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  • Writer's pictureNicholas Sunderland


Updated: Jun 18, 2023

Feng Shui 2023 Introduction Feng shui as many of us know has been practiced in China for 1000s of years, along with similar practices across the world with different cultures such as Vastu. I was fortunate to be involved in the expansion of the art into the UK in the early-90s and trained extensively here in the UK as well as the Far East. Its popularity waned for a while, never went away, but is now interestingly resurfacing again here in the UK following the global pandemic in a more commercial way.

Many don’t realise that feng shui energies change every year, but less know it changes dramatically every 20 years. In 2024 we enter the next phase of 20 years going into period 9 from the current period of 8. It’s a complex system that can be dealt with relatively simply however, if you know how.

It can work on individual rooms, to whole buildings, offices houses apartments, there are no limits, you can even adapt it top your own private office.

I propose a series of articles over the next few weeks as we run towards the Chinese New Year on January 22nd and the Solar New Year on 4th February when feng shui changes for 2023 take effect. Whilst it’s by no means a religion, as with most cultures it has its Horoscopes and its Gods it refers to as a means of explanation and support. It’s a way of life for millions across the world and birth dates do play a part in energy analysis.

I have as far back as 1992 used Feng Shui as a balancing foundation in my designs, avoiding the oriental imagery many think of, and utilise specific elements such as metal, wood and water to trigger the energies. Think of it as Acupuncture for the home or building. Yes wind chimes if the client likes them, plants of course but never the gaudy ornaments you see advertised. In hospitality, a good example is Pan Pacific in London; its design oozes elegance and tranquillity and has a nod to feng shui, if not intentional.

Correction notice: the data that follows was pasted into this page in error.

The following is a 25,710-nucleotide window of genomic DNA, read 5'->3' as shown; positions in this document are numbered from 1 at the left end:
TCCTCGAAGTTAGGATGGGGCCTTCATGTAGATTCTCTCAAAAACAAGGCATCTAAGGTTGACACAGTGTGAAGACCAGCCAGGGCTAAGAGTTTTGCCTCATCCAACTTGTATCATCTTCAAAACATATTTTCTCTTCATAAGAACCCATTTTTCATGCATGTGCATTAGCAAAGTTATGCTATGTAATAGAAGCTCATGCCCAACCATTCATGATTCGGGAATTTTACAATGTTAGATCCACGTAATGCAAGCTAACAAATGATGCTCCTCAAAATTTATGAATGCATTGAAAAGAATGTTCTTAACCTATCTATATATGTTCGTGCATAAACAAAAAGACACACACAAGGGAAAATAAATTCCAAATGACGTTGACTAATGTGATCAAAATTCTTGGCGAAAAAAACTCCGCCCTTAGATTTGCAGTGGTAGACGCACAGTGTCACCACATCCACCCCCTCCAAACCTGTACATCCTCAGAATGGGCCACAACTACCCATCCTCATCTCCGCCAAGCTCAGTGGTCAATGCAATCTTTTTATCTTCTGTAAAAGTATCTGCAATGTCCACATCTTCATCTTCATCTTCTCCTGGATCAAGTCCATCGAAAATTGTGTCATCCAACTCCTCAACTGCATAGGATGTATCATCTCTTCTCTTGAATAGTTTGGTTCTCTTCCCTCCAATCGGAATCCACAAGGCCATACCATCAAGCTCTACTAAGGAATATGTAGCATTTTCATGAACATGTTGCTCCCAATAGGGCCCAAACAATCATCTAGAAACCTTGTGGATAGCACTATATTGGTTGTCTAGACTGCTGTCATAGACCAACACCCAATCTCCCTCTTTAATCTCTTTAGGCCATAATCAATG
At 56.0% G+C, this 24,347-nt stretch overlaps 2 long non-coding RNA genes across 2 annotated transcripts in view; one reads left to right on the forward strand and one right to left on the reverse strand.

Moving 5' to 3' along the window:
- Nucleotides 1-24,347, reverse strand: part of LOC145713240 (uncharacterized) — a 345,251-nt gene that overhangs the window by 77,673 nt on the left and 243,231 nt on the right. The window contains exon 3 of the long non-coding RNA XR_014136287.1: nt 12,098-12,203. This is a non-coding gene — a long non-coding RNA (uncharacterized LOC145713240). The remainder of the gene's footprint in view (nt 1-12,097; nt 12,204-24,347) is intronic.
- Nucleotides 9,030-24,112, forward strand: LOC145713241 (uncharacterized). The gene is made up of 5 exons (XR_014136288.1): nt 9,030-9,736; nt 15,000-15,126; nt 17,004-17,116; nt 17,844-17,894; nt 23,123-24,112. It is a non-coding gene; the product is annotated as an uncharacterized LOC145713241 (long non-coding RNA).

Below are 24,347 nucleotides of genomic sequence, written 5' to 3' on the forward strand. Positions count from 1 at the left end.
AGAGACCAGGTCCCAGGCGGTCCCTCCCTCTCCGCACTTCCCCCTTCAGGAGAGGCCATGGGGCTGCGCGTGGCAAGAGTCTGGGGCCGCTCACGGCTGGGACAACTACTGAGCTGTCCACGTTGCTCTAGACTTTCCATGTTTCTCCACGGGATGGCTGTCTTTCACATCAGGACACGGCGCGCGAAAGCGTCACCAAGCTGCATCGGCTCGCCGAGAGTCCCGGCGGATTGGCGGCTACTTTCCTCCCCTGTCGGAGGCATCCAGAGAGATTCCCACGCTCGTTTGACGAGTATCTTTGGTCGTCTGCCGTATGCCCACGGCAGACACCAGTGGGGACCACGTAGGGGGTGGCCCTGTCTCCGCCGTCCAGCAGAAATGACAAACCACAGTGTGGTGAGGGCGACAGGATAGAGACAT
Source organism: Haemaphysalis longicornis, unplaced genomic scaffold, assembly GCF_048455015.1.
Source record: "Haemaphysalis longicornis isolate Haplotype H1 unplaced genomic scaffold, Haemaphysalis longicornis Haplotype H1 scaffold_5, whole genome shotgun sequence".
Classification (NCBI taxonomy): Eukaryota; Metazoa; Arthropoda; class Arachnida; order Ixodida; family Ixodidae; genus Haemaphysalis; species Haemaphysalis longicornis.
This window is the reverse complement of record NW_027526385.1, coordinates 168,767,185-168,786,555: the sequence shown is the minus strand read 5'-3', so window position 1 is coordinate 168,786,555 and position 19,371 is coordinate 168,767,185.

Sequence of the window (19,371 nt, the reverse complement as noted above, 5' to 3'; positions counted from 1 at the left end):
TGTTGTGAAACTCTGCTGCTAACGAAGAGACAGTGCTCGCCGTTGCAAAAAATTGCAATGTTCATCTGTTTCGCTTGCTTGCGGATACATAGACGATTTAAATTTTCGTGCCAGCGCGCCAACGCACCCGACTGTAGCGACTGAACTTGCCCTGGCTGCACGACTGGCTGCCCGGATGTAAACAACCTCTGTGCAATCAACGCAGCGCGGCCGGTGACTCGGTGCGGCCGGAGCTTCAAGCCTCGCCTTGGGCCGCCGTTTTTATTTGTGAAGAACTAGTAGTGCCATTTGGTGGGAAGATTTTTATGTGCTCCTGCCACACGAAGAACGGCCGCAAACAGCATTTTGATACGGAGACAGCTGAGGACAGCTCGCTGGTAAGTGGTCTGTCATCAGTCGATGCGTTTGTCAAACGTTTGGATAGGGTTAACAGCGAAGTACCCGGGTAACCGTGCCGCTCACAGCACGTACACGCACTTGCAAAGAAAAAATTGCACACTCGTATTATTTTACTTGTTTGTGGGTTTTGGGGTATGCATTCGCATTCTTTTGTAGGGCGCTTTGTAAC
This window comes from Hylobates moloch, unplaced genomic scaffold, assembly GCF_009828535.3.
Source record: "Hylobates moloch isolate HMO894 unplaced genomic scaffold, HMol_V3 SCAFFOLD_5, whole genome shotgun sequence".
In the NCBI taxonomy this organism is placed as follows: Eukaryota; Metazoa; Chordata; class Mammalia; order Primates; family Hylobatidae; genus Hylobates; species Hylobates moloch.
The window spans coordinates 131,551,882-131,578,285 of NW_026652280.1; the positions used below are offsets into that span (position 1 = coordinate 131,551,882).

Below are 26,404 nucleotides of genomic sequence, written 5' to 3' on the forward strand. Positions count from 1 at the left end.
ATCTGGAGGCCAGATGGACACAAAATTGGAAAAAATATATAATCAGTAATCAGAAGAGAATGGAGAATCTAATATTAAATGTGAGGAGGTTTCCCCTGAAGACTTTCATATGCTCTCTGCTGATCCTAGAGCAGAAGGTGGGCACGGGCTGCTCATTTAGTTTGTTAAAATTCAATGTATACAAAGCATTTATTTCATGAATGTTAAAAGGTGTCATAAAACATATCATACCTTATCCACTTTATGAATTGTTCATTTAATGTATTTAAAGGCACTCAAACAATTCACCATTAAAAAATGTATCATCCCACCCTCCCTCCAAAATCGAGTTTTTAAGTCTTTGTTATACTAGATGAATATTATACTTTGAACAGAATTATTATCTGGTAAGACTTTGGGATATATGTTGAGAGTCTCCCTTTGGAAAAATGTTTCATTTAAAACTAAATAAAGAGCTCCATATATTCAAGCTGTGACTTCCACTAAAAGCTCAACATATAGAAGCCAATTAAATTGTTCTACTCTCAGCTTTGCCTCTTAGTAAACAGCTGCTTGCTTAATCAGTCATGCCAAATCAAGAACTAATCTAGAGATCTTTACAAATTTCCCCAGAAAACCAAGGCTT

At the Hospitality and Design conference last year, the first after the pandemic, many speakers talked about the needs of the individual, the staff at all levels, the guests, in fact everyone involved needing looking after. Wellbeing was the focus and for the first time in many years Feng Shui was openly being discussed as a system to incorporate into the design and layout. Whilst a clean uncluttered layout and calming colours work across a site, in a reception area it needs to be a little stronger, receptive and welcoming. The entrance needs to attract and influence from the start, and here the feng shui analysis will help.

It starts with a mathematical calculation based on the direction of the entrance or where the greatest light comes into the building. Based on the age of the building, when you moved in and the actual year of analysis, a series of calculations determine what can sit where.

In other posts I will explain a little more, but if you have questions please get in touch.



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